Marree was the main rail head for the Ghan from 1884 to 1889 until the line was extended to William Creek and Oodnadatta. Even after that it remained an important rail town for pastoralists along the Birdsville Track. The boys enjoyed a look around the old Ghan engines and the station and learning a bit of the history of the region and interesting facts as to why the Ghan was named thus. A bite to eat and we were on the way again. The amount of traffic was incredible and I suppose I shouldn’t have been surprised it being school holidays and all. The ubiquitous safari bus caused us a few issues though as we headed out of town but with the track in such good condition, and judicious use of the UHF’s, we all got passed in good time.

At Alberrie, the strange sculptures of “Plane Henge” prompted a stop. I s’pose a degree of eccentricity would help you survive out here. From Alberrie it was only a few kilometres on to the Lake Eyre South viewing areas. The gulls were present in force which surprised the lads. They hadn’t realised that thousands of seabirds of various types used Lake Eyre as a breeding rookeries, the gulls included. There were a huge number of vehicles present at Curdimurka there so we didn’t hang around heading off across the Margaret Creek and on towards William Creek.

At Beresford we stopped to look at the siding and some of the few remaining intact buildings. The boys explored the old desalinater and tank before hitting the track again. At William creek we enquired as to flights and booked in for a flight tomorrow afternoon. As it was getting fairly late, we high tailed it out the track towards Oodnadatta with me relying on memory to find the access track into the Anna Creek siding. The track had been graded in the months since my last visit. It branches almost immediately with the right hand fork taking you to a nearby dam. The left track winds in for a couple fo kilometres to a cleared staging area where mustering camps have been set up in the past. There is an old steel rail bridge and you can see the twin buildings of the old Ghan siding and the large water tank about 300 metres distant. The two buildings are on the southern side of the track and remain in excellent condition despite their roofs and timber joinery missing. The western most building has had all the debris cleared from it leaving nice clear floors. The fireplaces are all operable although the chimneys draw best when there is no wind blowing.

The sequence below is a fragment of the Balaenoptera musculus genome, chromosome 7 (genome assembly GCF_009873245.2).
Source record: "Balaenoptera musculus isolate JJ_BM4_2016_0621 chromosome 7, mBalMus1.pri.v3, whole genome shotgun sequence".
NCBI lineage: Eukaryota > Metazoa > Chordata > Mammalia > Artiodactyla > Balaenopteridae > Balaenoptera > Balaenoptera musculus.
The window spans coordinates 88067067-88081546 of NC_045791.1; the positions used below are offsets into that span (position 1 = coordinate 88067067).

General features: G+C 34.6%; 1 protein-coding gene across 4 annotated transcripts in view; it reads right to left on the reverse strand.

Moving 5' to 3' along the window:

The boys set their swags and tents in the rooms of the building providing shelter from the wind. I parked the tuck truck between the two buildings and ran a lead in for lighting. Pete backed the Law Rover up to the back door and we used that area as a little kitchen. The fire was set in the fireplace and we were away. It was a great spot for the adventurous lads to explore. More than a few kg’s of spuds were launched into the surrounding countryside. Not having to be up early the next day, a very enjoyable evening was had by all. Despite having no roof, the fire generated ample warmth held and reflected by the walls of the old building despite the cold evening. A fortified wine and a black and gold fruitcake sealed the evening.

''We knew from the experience of well-known travelers that the
trip would doubtless be attended with much hardship.''
Richard Maurice - 1903